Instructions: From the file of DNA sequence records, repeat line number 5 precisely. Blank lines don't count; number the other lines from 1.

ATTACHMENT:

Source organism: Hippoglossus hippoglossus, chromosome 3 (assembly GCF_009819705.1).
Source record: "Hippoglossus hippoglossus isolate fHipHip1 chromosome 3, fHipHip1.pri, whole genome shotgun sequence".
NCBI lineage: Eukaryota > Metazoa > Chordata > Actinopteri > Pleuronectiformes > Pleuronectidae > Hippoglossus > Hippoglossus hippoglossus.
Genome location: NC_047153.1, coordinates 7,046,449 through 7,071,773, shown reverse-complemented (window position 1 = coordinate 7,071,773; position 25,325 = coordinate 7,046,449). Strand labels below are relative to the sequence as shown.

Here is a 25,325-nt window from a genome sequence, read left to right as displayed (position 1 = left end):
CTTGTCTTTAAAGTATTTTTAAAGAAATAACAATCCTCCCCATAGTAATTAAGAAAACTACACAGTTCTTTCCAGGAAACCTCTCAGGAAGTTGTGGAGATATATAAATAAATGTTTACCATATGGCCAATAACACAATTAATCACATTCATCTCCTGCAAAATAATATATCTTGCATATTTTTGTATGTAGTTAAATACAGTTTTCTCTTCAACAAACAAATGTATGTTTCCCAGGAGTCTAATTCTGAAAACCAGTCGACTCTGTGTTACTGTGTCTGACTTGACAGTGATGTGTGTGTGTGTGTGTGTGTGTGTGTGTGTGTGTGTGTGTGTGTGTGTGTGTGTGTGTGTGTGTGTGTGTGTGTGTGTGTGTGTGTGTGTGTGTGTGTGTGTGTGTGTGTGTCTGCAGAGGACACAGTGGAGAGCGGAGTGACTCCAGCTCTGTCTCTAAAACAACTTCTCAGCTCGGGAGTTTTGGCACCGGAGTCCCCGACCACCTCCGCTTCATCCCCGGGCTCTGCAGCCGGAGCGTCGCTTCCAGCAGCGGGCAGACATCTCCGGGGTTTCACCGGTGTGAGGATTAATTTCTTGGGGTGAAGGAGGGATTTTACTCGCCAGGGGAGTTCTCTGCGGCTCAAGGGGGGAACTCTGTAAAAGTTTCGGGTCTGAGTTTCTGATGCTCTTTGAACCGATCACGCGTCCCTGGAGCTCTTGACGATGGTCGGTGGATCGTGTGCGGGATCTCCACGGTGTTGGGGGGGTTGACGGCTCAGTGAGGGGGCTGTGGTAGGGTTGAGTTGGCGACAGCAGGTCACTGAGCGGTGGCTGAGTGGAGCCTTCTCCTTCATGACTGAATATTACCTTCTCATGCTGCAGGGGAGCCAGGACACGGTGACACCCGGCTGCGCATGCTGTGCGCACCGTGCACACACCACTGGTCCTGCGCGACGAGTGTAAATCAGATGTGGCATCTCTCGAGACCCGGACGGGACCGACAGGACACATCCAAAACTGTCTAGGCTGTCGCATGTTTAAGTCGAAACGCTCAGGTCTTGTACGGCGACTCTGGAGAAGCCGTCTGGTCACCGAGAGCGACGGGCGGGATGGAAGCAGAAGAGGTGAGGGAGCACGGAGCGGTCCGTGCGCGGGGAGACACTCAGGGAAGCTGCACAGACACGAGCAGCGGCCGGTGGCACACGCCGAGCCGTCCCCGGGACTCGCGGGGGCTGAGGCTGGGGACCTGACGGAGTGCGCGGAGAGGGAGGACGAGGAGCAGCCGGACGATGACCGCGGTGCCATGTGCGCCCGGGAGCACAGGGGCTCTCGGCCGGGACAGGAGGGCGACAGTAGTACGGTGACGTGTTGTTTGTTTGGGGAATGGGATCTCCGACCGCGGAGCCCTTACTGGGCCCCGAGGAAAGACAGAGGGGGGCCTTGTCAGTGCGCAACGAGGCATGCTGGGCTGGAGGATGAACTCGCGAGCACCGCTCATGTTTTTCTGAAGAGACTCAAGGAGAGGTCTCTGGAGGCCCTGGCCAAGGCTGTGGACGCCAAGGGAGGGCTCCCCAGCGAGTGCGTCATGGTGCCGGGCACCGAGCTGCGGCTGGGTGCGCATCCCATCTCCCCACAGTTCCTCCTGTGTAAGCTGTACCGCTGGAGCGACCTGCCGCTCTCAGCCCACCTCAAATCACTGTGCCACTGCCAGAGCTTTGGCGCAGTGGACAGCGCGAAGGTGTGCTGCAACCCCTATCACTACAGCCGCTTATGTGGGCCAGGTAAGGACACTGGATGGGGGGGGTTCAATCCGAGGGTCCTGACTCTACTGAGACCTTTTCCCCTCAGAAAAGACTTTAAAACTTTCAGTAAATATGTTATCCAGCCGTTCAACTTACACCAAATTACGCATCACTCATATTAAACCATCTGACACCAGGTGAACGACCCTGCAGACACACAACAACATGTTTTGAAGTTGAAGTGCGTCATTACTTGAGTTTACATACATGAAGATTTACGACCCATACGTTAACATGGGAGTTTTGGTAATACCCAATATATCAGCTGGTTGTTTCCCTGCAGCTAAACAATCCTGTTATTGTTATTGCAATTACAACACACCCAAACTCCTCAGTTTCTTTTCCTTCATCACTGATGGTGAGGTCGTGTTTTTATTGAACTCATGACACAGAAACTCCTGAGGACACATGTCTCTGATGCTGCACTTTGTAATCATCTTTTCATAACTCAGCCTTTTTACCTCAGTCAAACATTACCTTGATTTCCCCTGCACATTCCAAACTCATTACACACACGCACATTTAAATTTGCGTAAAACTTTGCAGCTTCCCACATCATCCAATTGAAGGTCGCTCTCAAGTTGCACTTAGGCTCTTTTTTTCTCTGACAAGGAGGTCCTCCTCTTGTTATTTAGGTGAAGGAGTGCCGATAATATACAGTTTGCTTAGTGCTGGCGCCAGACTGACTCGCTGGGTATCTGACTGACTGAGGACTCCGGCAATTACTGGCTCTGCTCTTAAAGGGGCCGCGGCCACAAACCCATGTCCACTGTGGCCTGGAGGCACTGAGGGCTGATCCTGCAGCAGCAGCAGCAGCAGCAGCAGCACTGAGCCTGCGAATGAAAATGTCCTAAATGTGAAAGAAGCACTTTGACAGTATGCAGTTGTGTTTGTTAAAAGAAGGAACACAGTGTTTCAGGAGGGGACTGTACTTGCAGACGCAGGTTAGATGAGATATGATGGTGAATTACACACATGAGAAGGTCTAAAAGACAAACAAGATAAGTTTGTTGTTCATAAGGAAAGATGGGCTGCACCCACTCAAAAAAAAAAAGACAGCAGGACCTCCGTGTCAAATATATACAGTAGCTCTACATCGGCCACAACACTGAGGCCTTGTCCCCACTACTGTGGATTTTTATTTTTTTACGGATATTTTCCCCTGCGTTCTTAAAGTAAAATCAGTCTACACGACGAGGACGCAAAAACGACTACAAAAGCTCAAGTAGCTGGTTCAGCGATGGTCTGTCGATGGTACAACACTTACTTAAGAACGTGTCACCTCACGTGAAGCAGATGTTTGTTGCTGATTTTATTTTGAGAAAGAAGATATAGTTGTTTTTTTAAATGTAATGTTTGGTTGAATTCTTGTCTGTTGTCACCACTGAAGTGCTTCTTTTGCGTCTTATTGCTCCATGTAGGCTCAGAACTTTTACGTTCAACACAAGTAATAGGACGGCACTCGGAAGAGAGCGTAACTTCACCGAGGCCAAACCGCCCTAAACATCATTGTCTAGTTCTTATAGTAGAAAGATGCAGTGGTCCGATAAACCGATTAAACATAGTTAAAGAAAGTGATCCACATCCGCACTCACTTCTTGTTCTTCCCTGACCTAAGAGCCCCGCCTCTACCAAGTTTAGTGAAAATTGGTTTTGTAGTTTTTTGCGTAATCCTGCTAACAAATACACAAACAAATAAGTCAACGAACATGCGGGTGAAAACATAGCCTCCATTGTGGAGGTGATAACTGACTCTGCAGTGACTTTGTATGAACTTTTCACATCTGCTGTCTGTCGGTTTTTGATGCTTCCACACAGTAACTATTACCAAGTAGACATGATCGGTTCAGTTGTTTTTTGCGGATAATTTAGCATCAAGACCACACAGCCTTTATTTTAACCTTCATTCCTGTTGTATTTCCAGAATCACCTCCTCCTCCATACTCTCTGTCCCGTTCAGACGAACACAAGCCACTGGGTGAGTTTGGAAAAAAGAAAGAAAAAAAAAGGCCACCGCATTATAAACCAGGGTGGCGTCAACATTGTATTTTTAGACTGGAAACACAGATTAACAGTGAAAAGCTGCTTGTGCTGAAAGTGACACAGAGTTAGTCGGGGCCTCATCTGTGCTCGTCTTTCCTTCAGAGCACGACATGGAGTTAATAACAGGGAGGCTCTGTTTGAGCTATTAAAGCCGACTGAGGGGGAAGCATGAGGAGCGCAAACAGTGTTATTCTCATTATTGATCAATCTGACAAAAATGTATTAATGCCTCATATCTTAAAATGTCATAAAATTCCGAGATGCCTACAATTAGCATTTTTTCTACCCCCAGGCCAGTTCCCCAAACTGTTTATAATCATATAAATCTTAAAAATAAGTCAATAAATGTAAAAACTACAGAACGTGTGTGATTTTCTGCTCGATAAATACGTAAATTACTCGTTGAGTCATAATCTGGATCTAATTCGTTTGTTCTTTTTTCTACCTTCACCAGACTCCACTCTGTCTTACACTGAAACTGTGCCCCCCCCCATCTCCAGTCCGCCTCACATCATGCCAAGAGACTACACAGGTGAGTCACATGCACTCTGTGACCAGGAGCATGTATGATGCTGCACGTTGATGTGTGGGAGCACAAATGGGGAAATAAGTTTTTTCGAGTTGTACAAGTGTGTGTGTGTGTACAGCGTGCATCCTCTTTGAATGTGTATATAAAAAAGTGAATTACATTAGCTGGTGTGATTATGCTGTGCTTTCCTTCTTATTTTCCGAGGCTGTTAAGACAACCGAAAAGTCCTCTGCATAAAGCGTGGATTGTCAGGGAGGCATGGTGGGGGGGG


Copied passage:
Here is a 25,325-nt window from a genome sequence, read left to right as displayed (position 1 = left end):